After the optimistic 1960s, domestic and global forces created growing friction for economic development, including the energy crisis and so-called stagflation of the 1970s; the incredibly deep recession and Farm Crisis of the 1980s; the flight of industrial jobs across the country and offshore after the 1970s, accompanied by technologies that minimized the need for lower-skilled labor; a continuing decline in the number of farms and stagnant or declining rural population in many areas. The list goes on and on, but the main point is that rural areas have generally suffered, and, despite some recent gains, the 2007 global economic calamity again left many rural areas worse off than they were before.
In the longer-run context of a dynamic and often unstable economy, campaign promises from government officials about job creation might ring hollow for some rural residents. As I suggested in my 2015 book, Selling the State: Economic Development Policy in Kentucky, the policies have yielded mixed results. While they may have helped lower poverty rates, they have not succeeded in lessening the effects of uneven development and creation of secure employment. Kentucky’s legacy of job creation policies—which were broadened over the years to include virtually every economic sector and were largely financed by a regressive tax system that granted generous exemptions to businesses—is one of partly unfulfilled government promises, especially in impoverished rural and urban areas.
(In Kentucky’s case, Toyota’s decision to locate a manufacturing plant in Georgetown, in the heart of the state’s richest region, helped stave off a major economic disaster after 1985. Without Toyota’s operations, as well as related automotive parts plants, conditions would have been much worse. This is an example of tax breaks and other incentives that paid off for workers.)
For several decades now, government officials have cultivated the promise that their economic policies create jobs. It’s time to put these policies and promises into perspective, especially for rural areas.
First, government officials do not create jobs in the private sector and fall into a deep trap when they try to take credit for them. State and federal policies might—or might not—assist in job creation, depending on the situation.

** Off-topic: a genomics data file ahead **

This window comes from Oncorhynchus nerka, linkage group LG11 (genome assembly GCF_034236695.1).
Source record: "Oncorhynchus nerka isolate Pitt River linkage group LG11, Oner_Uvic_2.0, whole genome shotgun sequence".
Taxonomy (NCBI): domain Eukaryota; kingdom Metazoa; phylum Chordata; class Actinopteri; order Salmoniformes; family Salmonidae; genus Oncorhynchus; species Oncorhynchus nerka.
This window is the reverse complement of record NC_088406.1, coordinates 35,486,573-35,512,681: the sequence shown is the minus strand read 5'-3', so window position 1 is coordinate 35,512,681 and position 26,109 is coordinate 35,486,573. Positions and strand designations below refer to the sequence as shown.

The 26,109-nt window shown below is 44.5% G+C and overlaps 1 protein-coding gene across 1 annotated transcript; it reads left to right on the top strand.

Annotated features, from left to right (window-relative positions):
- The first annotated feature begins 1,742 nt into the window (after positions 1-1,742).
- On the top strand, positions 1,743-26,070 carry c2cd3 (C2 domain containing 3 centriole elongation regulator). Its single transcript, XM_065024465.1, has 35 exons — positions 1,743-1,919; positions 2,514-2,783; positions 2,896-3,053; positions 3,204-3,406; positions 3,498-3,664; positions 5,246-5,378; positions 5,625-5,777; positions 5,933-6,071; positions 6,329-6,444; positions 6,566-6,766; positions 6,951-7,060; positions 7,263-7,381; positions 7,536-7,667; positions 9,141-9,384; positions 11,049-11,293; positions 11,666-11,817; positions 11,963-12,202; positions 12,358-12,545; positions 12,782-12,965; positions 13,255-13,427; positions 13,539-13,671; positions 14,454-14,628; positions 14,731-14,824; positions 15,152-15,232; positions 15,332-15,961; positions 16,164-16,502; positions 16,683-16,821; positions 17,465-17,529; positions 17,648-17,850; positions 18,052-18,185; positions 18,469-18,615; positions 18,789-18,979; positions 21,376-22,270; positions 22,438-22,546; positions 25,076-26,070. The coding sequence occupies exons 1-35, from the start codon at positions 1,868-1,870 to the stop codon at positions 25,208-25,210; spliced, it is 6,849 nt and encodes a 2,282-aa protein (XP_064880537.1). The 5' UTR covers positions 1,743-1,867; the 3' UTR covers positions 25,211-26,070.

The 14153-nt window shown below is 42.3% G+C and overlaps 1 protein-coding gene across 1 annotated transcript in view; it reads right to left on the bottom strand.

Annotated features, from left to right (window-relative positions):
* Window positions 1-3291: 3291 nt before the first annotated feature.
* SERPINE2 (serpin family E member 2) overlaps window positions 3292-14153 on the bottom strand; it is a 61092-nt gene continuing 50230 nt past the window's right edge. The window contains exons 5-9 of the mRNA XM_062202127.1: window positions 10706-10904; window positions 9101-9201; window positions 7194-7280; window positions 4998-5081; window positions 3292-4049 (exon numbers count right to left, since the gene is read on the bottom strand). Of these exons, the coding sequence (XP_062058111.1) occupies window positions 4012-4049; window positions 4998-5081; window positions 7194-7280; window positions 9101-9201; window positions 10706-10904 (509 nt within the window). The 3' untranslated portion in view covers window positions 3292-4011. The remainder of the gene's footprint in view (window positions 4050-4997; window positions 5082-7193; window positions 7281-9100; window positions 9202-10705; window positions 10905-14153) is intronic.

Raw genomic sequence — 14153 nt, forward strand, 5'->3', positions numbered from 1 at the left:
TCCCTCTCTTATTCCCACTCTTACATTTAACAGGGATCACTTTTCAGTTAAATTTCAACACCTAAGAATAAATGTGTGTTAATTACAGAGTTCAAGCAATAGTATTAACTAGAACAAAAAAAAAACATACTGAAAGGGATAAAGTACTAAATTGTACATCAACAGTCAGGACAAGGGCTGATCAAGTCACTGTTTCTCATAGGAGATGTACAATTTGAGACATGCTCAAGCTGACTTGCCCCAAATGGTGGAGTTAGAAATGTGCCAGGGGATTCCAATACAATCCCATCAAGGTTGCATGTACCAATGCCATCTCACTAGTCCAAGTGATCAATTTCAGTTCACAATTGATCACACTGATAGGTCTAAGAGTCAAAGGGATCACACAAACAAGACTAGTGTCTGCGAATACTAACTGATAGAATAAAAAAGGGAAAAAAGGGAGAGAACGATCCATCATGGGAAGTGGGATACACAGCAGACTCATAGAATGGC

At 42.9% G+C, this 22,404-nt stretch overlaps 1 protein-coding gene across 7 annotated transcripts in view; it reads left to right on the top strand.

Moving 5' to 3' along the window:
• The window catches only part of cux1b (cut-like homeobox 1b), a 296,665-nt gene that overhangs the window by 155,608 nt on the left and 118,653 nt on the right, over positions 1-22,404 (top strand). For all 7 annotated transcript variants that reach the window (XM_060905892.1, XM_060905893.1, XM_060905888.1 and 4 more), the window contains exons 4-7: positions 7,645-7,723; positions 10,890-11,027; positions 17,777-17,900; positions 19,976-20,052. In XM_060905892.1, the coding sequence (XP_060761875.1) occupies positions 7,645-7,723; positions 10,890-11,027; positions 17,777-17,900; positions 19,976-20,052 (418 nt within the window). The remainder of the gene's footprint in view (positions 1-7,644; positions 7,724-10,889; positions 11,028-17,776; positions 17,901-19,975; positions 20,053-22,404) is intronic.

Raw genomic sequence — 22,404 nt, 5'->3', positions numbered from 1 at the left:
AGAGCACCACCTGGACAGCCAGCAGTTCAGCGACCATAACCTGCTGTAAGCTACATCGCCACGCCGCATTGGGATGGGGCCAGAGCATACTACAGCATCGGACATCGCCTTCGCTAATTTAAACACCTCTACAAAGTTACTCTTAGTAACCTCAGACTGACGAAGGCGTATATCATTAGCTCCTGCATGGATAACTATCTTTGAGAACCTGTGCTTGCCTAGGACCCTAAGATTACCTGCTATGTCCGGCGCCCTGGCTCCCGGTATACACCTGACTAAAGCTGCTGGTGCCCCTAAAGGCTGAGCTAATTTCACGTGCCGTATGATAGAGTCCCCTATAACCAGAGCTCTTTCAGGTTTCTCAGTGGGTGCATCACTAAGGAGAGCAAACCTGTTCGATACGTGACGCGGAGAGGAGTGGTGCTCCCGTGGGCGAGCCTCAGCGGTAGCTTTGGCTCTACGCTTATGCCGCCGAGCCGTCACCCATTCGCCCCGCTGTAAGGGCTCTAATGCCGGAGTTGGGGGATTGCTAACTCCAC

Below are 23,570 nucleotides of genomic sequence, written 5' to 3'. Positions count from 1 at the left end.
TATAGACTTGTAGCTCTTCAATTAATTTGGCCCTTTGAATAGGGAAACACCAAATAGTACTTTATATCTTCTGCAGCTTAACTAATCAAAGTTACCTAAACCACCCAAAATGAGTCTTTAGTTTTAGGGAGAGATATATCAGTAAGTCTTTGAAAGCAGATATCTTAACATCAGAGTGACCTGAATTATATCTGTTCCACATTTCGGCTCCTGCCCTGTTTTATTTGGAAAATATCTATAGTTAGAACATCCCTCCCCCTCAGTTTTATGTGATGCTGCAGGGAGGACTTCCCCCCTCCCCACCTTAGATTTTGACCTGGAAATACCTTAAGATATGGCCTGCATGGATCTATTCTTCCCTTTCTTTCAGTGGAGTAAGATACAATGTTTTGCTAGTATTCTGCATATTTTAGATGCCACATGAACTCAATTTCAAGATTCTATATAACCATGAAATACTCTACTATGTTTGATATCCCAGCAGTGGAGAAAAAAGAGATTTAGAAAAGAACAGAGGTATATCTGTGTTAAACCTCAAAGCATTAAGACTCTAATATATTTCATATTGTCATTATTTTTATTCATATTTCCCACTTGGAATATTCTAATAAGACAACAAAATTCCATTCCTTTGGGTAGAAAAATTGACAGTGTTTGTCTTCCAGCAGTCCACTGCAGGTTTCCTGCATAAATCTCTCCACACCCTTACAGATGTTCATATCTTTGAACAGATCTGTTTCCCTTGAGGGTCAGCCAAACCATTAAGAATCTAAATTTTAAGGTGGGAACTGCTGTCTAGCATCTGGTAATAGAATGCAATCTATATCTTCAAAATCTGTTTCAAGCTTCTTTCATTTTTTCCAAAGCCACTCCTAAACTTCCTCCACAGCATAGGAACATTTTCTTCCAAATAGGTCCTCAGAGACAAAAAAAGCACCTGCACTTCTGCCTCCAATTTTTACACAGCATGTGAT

The decision to create, maintain, move, or eliminate jobs is in the purview of the business owners and managers, not state officials.
Second, by offering business incentives, a project started with the idea of providing paid work for the greatest good, governments have become enmeshed in a lopsided relationship with businesses that has skewed power relationships and left “the people” begging for jobs at any cost, including low wages and unfair taxes. It also has left states with regressive tax systems that burden workers more than corporations.
Third, the dynamics of global politics and business are far beyond the power of state governments, unstable for national governments, and laden with risks for corporations. Global competition mutes the impacts of incentives on companies and makes government at all levels, especially communities, vulnerable to corporate decisions over which they have no control.
The 2016 elections marked an attack on politics as usual. Government credibility has suffered for decades at multiple levels, undermined by its own flaws and by attacks, many of them over simplified and exaggerated, that provoked widespread anger and demands for change. The inability of the economy since 2007 to create more widespread prosperity was visible for some economic sectors, but did not receive its share of discussion in the personality-driven general election campaign.
Economic insecurity was present for many rural families and communities, part of the larger pattern of broken government promises. The trouble is, the anger, in this case at least, is largely misplaced.
I repeat. Government does not create private sector jobs. Any and all ire at the lack of rural employment opportunities needs to be directed at the businesses that have neglected rural communities and focused their capital in a few metropolitan areas.
Timothy Collins is an independent writer, editor, and consultant and proprietor of Then and Now Media. From 2005 to 2016, he was assistant director for research, policy, outreach, and sustainability at the Illinois Institute for Rural Affairs at Western Illinois University in Macomb. He is the author of a newly released fantasy book, Memories of Santa Claus.